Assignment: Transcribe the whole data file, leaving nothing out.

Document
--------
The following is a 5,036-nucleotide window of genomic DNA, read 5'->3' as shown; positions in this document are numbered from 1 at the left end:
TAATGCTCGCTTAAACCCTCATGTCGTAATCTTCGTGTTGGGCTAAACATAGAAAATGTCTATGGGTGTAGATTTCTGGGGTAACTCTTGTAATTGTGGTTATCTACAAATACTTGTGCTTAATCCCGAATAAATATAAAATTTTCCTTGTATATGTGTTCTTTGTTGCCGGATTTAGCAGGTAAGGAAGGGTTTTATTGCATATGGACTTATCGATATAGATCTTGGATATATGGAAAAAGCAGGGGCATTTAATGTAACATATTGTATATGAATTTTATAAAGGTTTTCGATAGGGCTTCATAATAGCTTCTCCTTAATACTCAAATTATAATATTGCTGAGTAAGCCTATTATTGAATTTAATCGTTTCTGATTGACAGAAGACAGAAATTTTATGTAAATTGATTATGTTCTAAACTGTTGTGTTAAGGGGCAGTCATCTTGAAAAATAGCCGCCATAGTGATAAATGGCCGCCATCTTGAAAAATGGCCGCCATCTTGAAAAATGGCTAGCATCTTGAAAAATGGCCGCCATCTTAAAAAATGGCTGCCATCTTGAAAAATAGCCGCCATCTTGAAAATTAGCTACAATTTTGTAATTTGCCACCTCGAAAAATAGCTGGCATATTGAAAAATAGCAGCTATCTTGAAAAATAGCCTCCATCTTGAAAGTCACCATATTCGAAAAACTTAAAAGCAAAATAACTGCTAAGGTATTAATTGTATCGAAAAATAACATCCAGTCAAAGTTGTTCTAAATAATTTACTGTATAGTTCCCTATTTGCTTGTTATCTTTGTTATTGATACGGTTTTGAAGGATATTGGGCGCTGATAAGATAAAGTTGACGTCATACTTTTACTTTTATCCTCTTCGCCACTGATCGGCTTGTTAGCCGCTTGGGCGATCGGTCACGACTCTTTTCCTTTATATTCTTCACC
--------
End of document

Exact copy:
The following is a 5,036-nucleotide window of genomic DNA, read 5'->3' as shown; positions in this document are numbered from 1 at the left end:
TAATGCTCGCTTAAACCCTCATGTCGTAATCTTCGTGTTGGGCTAAACATAGAAAATGTCTATGGGTGTAGATTTCTGGGGTAACTCTTGTAATTGTGGTTATCTACAAATACTTGTGCTTAATCCCGAATAAATATAAAATTTTCCTTGTATATGTGTTCTTTGTTGCCGGATTTAGCAGGTAAGGAAGGGTTTTATTGCATATGGACTTATCGATATAGATCTTGGATATATGGAAAAAGCAGGGGCATTTAATGTAACATATTGTATATGAATTTTATAAAGGTTTTCGATAGGGCTTCATAATAGCTTCTCCTTAATACTCAAATTATAATATTGCTGAGTAAGCCTATTATTGAATTTAATCGTTTCTGATTGACAGAAGACAGAAATTTTATGTAAATTGATTATGTTCTAAACTGTTGTGTTAAGGGGCAGTCATCTTGAAAAATAGCCGCCATAGTGATAAATGGCCGCCATCTTGAAAAATGGCCGCCATCTTGAAAAATGGCTAGCATCTTGAAAAATGGCCGCCATCTTAAAAAATGGCTGCCATCTTGAAAAATAGCCGCCATCTTGAAAATTAGCTACAATTTTGTAATTTGCCACCTCGAAAAATAGCTGGCATATTGAAAAATAGCAGCTATCTTGAAAAATAGCCTCCATCTTGAAAGTCACCATATTCGAAAAACTTAAAAGCAAAATAACTGCTAAGGTATTAATTGTATCGAAAAATAACATCCAGTCAAAGTTGTTCTAAATAATTTACTGTATAGTTCCCTATTTGCTTGTTATCTTTGTTATTGATACGGTTTTGAAGGATATTGGGCGCTGATAAGATAAAGTTGACGTCATACTTTTACTTTTATCCTCTTCGCCACTGATCGGCTTGTTAGCCGCTTGGGCGATCGGTCACGACTCTTTTCCTTTATATTCTTCACC